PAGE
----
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What Is a Contract Guarantee?

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  • Written By: Osmand Vitez
  • Edited By: Kristen Osborne
  • Last Modified Date: 19 August 2014
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    Conjecture Corporation
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A contract guarantee is an alternative term for ancillary guarantee, which is a basic co-signing agreement between one of two parties in a contract. Though common in the United Kingdom and other countries, an ancillary guarantee is not legal in the United States. The purpose of the agreement is to allow an outside guarantor the ability to acquire rights in a contract and execute agreements or clauses in the contract on behalf of the guarantee in order to fulfill the contract.

Although a contract guarantee is illegal in the United States, banks and financial institutions may allow a demand guarantee. Under a demand agreement, an individual or business will enter into a line of credit agreement with a financial institution. The financial institution can then demand payment without going through significant paperwork or showing how or why an individual or business needs to repay the loan.

The purpose of a contract guarantee is to ensure the payment of a performance bond. A performance bond is an agreement that ensures the payment of a fixed sum of money for a stated purpose. Performance bonds are common in industries where agreements are necessary to ensure that a certain party completes tasks as required. For example, the construction industry often uses bonds to ensure that any damages or problems encountered in various construction projects. The bond is often underwritten by a bank or insurance company. This letter or statement from the third-party guarantor is often necessary prior to the acceptance of a contract guarantee.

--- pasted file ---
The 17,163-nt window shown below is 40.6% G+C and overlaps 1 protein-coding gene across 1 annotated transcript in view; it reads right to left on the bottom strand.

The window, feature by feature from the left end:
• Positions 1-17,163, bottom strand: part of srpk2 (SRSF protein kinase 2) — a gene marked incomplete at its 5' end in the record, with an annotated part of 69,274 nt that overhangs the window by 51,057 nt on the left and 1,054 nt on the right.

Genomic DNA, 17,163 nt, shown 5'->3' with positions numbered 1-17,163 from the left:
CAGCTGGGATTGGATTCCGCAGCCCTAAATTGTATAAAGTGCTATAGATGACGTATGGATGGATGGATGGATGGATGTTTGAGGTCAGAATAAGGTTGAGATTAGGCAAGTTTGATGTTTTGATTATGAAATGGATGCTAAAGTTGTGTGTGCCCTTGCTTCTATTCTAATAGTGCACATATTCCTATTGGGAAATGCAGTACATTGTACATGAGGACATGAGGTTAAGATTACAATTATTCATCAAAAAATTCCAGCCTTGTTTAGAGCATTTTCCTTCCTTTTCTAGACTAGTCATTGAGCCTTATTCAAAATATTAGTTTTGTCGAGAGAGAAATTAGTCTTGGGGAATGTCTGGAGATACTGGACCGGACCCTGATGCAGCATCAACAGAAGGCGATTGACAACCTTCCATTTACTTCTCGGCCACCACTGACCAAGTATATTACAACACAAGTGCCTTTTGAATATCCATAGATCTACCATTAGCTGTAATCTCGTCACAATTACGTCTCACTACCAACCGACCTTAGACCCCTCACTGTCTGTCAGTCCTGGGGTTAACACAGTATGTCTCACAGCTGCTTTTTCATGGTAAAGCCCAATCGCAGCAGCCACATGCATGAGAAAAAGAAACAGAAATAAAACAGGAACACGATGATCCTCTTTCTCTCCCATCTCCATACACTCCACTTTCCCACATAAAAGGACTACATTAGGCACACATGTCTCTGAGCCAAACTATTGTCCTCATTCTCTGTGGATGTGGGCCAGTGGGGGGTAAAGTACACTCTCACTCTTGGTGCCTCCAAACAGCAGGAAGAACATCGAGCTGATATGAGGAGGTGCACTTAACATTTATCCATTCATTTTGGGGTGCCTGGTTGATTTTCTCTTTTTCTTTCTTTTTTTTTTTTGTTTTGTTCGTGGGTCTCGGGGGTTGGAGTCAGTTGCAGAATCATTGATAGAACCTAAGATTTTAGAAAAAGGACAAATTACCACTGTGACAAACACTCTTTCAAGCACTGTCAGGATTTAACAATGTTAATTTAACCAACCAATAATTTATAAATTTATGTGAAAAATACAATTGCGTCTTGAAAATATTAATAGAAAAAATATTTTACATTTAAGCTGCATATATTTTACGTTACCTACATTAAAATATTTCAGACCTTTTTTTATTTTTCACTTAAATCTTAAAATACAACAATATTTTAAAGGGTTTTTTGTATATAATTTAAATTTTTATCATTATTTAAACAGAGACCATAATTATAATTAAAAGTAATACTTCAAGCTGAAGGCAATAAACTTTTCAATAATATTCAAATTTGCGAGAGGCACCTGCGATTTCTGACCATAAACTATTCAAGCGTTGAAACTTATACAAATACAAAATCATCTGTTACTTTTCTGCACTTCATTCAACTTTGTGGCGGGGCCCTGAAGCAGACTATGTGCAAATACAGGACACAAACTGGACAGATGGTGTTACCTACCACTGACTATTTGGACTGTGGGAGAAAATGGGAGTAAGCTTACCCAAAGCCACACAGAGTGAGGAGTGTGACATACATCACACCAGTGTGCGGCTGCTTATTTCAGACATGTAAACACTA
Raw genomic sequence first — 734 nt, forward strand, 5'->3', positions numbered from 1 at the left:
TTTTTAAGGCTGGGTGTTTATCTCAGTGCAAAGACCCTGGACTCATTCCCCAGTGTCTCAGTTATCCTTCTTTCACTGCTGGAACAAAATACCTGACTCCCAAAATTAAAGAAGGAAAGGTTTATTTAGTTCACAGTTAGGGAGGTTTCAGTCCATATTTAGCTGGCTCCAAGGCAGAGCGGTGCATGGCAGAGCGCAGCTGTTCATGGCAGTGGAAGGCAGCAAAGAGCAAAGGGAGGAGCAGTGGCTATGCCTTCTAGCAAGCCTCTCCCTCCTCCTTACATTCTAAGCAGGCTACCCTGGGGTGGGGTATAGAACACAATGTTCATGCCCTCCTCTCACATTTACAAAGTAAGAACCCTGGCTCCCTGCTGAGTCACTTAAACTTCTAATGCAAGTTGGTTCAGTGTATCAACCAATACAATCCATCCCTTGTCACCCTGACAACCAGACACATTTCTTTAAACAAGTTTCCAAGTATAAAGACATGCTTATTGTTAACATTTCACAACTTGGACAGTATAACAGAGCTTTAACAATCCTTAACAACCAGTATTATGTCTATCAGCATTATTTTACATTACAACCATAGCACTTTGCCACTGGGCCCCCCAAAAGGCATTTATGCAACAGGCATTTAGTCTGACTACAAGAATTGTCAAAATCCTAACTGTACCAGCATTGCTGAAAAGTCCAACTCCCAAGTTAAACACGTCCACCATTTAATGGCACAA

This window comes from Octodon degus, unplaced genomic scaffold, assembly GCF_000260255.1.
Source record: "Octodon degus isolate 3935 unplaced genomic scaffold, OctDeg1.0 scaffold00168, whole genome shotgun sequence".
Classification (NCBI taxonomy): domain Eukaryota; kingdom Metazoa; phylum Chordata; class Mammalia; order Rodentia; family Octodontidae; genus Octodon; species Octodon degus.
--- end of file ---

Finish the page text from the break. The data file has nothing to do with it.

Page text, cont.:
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Under the contract or ancillary guarantee, the third-part guarantor — the bank or insurance company underwriting the policy — can dispute the payout of the funds listed in the agreement. This is very common in agreements underwritten by an insurance company. In the insurance business, companies bet against having to pay money per contract guidelines. In order to avoid payouts, they may need to have strict rules that must be met in order for a beneficiary to receive payment.

Like most guarantees and contracts entered into by two or more parties, a contract guarantee is often enforceable in a court of law. Although court costs can be quite expensive, it may be necessary to ensure proper payment according to the contractual terms. Some agreements may include arbitration clauses, meaning that the parties in the contract will go before an arbiter to solve disputes. This reduces the costs associated with enforcing the contract and result in an amicable result for both parties.

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